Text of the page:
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But his life at this time had other phases. Not the least wonderful chapter in it was the series of visits, which he paid to Oxford between 1873 and 1881. The atmosphere of a mining camp does not seem likely to draw a man towards academic studies and a University life. But Rhodes, who had a great power of absorbing himself in work, had also the power of projecting himself beyond the interests of the moment. Seven times he found opportunity to tear himself away from the busy work of mining and to keep terms at Oxford; and they made a lasting impression upon him. It was not the love of book learning, still less the love of games, which drew him there. To many he may have seemed to be spending his time unprofitably. He indulged in some rowing and polo, he was master of the drag-hounds, he worried his neighbors by nocturnal practicing of the horn. The examinations in the schools, and the more popular athletic contests, knew little of him. But his sojourn in Oxford was a tribute paid by the higher side of his mind to education and to the value of high thinking as compared with material progress; and no one who knew him well in later life could doubt that the traditions of Oxford had deeply influenced his mind. On these things he was by nature reticent, and was often misjudged.

Between the years 1878 and 1888 must be placed the struggle between him and his rivals for predominance in Kimberley. It had begun with small enterprises, the purchasing of adjoining claims, the undertaking of drainage work, the introduction of better machinery. It attracted more attention in 1880 with the founding of the first De Beers Company, named after a Boer who had owned the land on which the mine lay. It culminated in 1887 in the battle with Barnato, his most dangerous competitor, when by dexterous purchasing of shares in his rival’s company Rhodes forced him into a final scheme of amalgamation. In 1888 was founded the great corporation of De Beers Consolidated mines. The masterful will of Rhodes dictated the terms of the Trust deed, giving very extensive power to the Directorate for the using of their funds. He was already laying his foundations, though few could then have guessed what imperial work was to be done with the money thus obtained. The process of amalgamation was not popular in Kimberley. It resulted in closing down many of the less profitable claims and in reducing the amount of labor employed. But it brought in better machinery and it saved expenses of management. Above all, it curtailed the output of diamonds and so kept up the market price in Europe and elsewhere. Many people refused to believe that Rhodes could have outmaneuvered a man of exceptional financial ability without using dishonorable means. But there is no doubt that it was masterful character which won the day, that strength of will which decides the issue at the critical moment. Many others have been prejudiced against him merely from the fact that he spent so much time and energy in the pursuit of ‘filthy lucre’. We must remember that Rhodes himself said: ‘What’s the earthly use of having ideas if you haven’t the money to carry them out?’ We must also remember that all witnesses of his life agree that the ideas were always foremost, the money a mere instrument to realize them. The story was told to Edmund Garrett by one of Rhodes’s old Kimberley associates ‘how one day in those scheming years, deep in the sordid details of amalgamation, Rhodes (“always a bit of a crank”) suddenly put his hand over a great piece of No Man’s Africa on the map and said, “Look here: all that British-that is my dream”.’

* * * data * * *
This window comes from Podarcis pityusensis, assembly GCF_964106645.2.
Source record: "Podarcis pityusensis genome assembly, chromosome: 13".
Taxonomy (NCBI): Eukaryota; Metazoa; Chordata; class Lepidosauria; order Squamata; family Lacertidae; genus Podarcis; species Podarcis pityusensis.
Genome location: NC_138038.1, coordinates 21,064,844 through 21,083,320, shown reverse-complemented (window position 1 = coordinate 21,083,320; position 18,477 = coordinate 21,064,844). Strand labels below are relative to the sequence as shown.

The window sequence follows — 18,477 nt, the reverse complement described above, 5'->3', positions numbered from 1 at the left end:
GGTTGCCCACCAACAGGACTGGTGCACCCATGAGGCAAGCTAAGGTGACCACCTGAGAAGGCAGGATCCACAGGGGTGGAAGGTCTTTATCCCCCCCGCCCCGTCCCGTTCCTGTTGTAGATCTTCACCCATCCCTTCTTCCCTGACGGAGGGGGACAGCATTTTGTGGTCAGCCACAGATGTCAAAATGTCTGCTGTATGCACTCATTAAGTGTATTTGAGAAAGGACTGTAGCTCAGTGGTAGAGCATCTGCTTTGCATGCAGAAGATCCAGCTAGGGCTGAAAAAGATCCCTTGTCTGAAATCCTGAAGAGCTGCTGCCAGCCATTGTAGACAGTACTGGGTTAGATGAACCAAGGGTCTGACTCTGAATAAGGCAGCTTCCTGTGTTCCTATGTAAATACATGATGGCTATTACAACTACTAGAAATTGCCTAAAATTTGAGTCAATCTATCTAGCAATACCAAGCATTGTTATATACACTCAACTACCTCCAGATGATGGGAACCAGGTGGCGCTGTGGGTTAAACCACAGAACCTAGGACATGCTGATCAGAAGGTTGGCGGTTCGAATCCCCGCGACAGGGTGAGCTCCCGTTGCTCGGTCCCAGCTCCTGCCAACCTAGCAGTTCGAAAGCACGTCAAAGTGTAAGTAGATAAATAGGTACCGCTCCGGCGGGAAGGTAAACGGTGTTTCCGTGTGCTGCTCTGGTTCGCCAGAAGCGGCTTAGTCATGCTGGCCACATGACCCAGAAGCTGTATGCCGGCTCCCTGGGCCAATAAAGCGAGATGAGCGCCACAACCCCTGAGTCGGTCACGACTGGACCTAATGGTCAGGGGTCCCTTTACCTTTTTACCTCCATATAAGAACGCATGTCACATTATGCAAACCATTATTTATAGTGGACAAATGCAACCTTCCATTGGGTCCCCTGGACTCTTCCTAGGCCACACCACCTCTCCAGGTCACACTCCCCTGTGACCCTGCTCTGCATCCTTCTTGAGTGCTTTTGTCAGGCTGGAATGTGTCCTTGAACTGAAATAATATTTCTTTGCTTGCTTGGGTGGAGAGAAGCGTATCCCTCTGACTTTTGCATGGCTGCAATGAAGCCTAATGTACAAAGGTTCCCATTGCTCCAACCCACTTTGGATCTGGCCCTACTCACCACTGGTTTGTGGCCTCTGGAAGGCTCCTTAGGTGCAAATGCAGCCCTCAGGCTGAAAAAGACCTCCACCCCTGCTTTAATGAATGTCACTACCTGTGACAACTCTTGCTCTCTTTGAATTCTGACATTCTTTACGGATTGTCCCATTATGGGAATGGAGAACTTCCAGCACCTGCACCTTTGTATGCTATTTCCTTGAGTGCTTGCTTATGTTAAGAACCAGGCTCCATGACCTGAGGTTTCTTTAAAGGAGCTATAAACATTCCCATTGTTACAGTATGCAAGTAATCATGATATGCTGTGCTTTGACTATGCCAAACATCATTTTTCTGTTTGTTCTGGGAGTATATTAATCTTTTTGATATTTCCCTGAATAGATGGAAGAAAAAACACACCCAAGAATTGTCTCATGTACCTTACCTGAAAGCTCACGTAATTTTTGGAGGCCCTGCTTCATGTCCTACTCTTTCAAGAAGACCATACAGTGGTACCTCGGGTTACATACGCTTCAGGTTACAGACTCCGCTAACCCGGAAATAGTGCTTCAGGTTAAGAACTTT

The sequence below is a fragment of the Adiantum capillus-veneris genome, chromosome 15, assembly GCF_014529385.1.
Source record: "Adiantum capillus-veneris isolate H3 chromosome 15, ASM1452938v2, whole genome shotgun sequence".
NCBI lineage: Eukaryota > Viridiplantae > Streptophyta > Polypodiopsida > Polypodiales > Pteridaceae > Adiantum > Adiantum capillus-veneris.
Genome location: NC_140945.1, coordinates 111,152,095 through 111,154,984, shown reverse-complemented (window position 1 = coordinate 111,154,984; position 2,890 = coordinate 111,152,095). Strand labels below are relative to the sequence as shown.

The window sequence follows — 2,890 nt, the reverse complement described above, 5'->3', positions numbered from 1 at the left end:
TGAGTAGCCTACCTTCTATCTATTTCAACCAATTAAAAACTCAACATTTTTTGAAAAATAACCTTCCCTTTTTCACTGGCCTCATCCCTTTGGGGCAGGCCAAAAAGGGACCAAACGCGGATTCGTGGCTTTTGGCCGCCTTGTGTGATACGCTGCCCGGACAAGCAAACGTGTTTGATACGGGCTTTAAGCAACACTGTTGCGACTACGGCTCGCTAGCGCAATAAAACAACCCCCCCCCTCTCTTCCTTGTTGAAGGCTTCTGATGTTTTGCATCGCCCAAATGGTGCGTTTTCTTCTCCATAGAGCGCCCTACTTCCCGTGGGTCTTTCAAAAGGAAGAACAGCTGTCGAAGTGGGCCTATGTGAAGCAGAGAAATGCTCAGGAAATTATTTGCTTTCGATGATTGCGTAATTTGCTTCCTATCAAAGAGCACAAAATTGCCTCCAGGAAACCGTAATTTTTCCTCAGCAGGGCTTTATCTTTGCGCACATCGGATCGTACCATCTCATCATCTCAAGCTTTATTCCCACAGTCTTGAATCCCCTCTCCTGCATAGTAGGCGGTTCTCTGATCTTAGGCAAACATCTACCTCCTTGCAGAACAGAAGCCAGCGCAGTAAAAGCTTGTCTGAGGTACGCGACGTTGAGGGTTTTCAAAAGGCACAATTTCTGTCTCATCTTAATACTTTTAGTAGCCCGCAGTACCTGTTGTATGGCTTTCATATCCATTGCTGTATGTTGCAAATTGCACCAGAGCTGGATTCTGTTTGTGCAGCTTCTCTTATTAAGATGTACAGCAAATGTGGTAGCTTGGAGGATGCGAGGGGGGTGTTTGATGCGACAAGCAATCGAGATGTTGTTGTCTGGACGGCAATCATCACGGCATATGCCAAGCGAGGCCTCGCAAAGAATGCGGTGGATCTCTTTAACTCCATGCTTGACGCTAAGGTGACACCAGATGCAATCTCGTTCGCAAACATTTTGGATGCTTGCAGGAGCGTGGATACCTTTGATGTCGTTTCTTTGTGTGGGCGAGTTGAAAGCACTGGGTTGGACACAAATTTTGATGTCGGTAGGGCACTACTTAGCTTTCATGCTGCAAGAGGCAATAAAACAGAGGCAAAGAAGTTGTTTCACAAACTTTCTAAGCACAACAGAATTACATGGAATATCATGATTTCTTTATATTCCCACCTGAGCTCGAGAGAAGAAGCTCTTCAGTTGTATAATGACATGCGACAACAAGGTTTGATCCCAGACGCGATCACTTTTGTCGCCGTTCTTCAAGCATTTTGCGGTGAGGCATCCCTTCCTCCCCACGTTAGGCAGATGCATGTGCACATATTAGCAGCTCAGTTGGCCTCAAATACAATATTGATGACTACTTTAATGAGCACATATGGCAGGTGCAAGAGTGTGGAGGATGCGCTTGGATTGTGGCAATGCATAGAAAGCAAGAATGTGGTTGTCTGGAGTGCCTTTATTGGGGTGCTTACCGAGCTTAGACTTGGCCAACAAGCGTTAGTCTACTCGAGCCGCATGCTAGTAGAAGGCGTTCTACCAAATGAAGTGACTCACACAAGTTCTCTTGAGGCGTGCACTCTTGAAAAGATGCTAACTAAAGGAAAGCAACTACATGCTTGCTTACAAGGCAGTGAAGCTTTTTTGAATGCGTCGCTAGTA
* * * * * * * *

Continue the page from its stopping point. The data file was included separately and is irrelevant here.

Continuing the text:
But long before this struggle was over, Rhodes had embarked on new courses, which were to carry him still farther. His dreams of political work began to take shape when Griqualand was created a British province in 1880. Two electoral divisions were formed, Kimberley and Barkly West; and it was for the latter that Rhodes first took his seat in the Cape Parliament in 1880, a seat which he retained till his death. The Prime Minister was Sir Gordon Sprigg, a politician with experience but few ideas, more skilled in retaining office than in formulating a policy. Rhodes was at first reticent about his own projects, and spent his time quietly studying commercial questions, examining the problem of the native races and making friends among the Boers. If these friendships were obscured later by political quarrels, there is no reason to suspect their genuineness. His sympathy with the Dutch farmers had begun in 1872, when he made a long, lonely trek through the Northern Transvaal, and it lasted through life. He was interested in farming; he liked natural men, and was at home in unconventional surroundings. One of the closest observers of his character said that to see the true Rhodes you must see him on the veld. So long as the supremacy of the British flag was assured, there was nothing that he so ardently desired as friendly relations between British and Dutch, a real union of the races, a South African nation. It was for this that he worked so long with Jan Hofmeyr, leader of the Cape Dutch, and earned so many unfair suspicions from the short-sighted politicians of Cape Town.